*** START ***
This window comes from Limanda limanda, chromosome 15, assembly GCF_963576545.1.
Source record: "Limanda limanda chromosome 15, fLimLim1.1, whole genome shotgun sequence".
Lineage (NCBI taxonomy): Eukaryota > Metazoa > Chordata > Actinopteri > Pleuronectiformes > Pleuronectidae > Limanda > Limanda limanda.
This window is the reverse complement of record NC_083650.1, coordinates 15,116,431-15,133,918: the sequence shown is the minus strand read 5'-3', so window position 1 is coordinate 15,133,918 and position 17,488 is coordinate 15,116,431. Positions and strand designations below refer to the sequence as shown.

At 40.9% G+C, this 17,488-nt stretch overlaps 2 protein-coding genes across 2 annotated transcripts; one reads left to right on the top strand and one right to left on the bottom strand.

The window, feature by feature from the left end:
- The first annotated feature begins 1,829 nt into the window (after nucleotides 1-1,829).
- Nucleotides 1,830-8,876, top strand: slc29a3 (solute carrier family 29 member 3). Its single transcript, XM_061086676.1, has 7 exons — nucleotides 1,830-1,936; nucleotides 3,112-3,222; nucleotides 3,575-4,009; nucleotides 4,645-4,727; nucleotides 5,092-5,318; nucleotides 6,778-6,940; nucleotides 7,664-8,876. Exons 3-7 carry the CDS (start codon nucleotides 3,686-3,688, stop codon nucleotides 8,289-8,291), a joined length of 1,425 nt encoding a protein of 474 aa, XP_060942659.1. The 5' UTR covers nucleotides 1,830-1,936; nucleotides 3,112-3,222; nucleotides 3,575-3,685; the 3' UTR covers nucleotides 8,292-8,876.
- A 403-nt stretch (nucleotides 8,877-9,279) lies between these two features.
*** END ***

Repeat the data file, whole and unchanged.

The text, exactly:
This window comes from Limanda limanda, chromosome 15, assembly GCF_963576545.1.
Source record: "Limanda limanda chromosome 15, fLimLim1.1, whole genome shotgun sequence".
Lineage (NCBI taxonomy): Eukaryota > Metazoa > Chordata > Actinopteri > Pleuronectiformes > Pleuronectidae > Limanda > Limanda limanda.
This window is the reverse complement of record NC_083650.1, coordinates 15,116,431-15,133,918: the sequence shown is the minus strand read 5'-3', so window position 1 is coordinate 15,133,918 and position 17,488 is coordinate 15,116,431. Positions and strand designations below refer to the sequence as shown.

At 40.9% G+C, this 17,488-nt stretch overlaps 2 protein-coding genes across 2 annotated transcripts; one reads left to right on the top strand and one right to left on the bottom strand.

The window, feature by feature from the left end:
- The first annotated feature begins 1,829 nt into the window (after nucleotides 1-1,829).
- Nucleotides 1,830-8,876, top strand: slc29a3 (solute carrier family 29 member 3). Its single transcript, XM_061086676.1, has 7 exons — nucleotides 1,830-1,936; nucleotides 3,112-3,222; nucleotides 3,575-4,009; nucleotides 4,645-4,727; nucleotides 5,092-5,318; nucleotides 6,778-6,940; nucleotides 7,664-8,876. Exons 3-7 carry the CDS (start codon nucleotides 3,686-3,688, stop codon nucleotides 8,289-8,291), a joined length of 1,425 nt encoding a protein of 474 aa, XP_060942659.1. The 5' UTR covers nucleotides 1,830-1,936; nucleotides 3,112-3,222; nucleotides 3,575-3,685; the 3' UTR covers nucleotides 8,292-8,876.
- A 403-nt stretch (nucleotides 8,877-9,279) lies between these two features.